Anne Higonnet at Artforum:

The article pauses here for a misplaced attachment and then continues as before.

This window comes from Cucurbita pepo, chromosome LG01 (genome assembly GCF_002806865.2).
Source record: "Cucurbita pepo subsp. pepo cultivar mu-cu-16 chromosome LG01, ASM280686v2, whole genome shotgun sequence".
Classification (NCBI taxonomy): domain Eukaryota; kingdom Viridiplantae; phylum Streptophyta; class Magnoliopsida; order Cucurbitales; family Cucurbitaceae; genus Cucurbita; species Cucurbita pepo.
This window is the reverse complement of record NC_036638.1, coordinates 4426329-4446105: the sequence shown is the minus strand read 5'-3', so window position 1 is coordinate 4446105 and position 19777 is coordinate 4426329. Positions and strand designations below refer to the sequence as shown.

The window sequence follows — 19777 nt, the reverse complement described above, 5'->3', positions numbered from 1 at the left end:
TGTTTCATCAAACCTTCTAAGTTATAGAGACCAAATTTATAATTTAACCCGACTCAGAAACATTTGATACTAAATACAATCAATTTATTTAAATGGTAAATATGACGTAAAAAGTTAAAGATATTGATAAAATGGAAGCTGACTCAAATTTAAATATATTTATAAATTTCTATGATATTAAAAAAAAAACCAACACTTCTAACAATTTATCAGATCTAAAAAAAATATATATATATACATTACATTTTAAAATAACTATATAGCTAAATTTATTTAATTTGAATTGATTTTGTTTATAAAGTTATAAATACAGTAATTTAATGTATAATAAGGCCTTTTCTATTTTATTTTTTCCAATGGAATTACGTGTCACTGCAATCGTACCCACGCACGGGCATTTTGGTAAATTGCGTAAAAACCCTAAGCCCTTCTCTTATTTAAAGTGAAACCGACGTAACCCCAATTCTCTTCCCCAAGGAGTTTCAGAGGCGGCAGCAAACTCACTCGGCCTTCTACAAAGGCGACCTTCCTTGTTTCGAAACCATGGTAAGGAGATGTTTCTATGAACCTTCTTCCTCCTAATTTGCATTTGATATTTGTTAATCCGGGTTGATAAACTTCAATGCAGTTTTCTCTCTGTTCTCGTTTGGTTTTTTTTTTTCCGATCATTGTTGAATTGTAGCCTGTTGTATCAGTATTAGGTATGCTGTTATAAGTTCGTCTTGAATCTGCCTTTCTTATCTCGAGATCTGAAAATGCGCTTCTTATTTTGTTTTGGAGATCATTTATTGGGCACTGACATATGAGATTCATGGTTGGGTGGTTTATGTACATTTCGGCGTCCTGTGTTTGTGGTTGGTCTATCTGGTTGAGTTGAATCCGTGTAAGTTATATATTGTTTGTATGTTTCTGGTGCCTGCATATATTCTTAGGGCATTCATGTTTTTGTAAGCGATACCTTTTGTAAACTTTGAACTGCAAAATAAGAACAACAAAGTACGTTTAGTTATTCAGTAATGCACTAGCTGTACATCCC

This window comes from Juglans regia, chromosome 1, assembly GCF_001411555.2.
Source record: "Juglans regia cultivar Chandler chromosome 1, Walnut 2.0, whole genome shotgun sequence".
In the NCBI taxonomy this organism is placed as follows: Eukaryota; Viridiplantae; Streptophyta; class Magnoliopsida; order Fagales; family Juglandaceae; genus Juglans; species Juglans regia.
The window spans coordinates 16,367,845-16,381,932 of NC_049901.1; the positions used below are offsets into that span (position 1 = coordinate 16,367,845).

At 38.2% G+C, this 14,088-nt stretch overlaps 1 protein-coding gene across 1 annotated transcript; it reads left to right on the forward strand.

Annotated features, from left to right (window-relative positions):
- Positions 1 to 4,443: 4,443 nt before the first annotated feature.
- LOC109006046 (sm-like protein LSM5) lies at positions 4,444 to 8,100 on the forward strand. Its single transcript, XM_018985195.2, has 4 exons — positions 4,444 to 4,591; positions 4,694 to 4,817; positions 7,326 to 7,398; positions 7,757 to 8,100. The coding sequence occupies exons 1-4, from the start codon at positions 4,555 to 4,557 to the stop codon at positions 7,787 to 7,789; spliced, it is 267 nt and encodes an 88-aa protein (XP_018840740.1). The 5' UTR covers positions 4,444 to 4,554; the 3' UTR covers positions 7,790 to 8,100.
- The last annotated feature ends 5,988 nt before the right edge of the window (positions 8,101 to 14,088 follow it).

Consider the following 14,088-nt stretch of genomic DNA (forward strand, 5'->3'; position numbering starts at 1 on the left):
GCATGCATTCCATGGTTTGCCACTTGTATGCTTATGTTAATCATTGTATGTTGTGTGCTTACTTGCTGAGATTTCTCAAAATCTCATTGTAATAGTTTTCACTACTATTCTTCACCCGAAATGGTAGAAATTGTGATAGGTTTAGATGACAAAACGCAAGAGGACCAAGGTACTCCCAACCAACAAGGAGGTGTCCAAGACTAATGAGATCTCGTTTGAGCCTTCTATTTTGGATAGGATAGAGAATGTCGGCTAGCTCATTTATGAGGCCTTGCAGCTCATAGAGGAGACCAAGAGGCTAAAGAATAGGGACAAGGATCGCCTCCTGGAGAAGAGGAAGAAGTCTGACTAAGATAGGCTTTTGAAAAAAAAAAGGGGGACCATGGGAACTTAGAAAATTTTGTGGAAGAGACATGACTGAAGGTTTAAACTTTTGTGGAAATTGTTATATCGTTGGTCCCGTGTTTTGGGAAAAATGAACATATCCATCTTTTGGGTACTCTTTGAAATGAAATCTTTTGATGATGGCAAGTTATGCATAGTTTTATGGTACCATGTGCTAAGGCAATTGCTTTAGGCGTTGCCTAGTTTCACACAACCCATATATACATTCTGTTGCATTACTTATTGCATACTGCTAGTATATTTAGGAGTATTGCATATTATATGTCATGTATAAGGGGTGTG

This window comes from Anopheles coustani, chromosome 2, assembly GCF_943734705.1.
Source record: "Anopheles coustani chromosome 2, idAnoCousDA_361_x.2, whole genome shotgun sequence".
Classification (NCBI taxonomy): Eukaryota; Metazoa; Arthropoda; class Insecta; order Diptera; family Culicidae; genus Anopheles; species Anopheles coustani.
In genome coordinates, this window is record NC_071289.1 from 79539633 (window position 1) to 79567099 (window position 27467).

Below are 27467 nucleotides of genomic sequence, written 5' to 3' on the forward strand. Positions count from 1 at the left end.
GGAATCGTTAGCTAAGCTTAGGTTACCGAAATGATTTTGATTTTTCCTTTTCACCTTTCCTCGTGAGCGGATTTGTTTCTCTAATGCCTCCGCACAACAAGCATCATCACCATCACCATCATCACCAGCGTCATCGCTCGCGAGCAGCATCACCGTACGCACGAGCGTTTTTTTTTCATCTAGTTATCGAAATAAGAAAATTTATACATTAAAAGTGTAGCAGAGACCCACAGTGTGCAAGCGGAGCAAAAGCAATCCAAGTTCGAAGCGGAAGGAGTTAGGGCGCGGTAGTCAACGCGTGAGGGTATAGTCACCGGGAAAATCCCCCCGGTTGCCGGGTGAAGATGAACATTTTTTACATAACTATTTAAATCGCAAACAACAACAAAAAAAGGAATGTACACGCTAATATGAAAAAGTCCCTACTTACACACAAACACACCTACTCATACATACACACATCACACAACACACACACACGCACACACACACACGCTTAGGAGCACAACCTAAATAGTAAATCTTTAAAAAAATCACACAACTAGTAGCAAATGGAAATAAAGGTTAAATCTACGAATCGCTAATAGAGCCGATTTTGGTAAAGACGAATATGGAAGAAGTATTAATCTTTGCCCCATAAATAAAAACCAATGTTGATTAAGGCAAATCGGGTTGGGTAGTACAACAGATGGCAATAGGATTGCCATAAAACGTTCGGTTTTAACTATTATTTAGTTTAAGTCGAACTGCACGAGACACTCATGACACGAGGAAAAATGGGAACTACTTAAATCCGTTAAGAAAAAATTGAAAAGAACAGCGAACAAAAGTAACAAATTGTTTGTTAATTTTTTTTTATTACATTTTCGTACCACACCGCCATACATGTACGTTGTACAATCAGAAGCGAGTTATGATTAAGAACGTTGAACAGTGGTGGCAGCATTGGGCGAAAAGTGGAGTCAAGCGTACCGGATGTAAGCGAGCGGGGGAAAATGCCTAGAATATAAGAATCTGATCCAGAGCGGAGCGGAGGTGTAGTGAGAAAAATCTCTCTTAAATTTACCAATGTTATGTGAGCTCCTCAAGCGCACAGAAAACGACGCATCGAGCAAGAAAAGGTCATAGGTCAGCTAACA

Curator Wolf Burchard has astutely understood that some of the Met’s least appreciated objects have become cultural icons, just not in the way the museum usually presents them. The Met owns one of the world’s best collections of eighteenth-century “decorative arts”; they usually languish in the museum’s emptiest galleries. Yet when Disney animated them into characters like the candlestick Lumiére in Beauty and the Beast or into scenes in Cinderella (1950), which features the heroine’s rags spiraling into a court gown, they have beguiled mass audiences. The Met rightly makes the essential formal point that Disney was inspired by the inherent animation of Rococo design, its kinetic furniture equipped with multiple moving parts and frothy ornament. To help us understand how widely this impulse pervaded eighteenth-century European culture, the museum cleverly displays a copy of a novel, Le Sopha: Conte Moral. The 1742 best seller, like many stories of its time, revolves around a thing that thinks.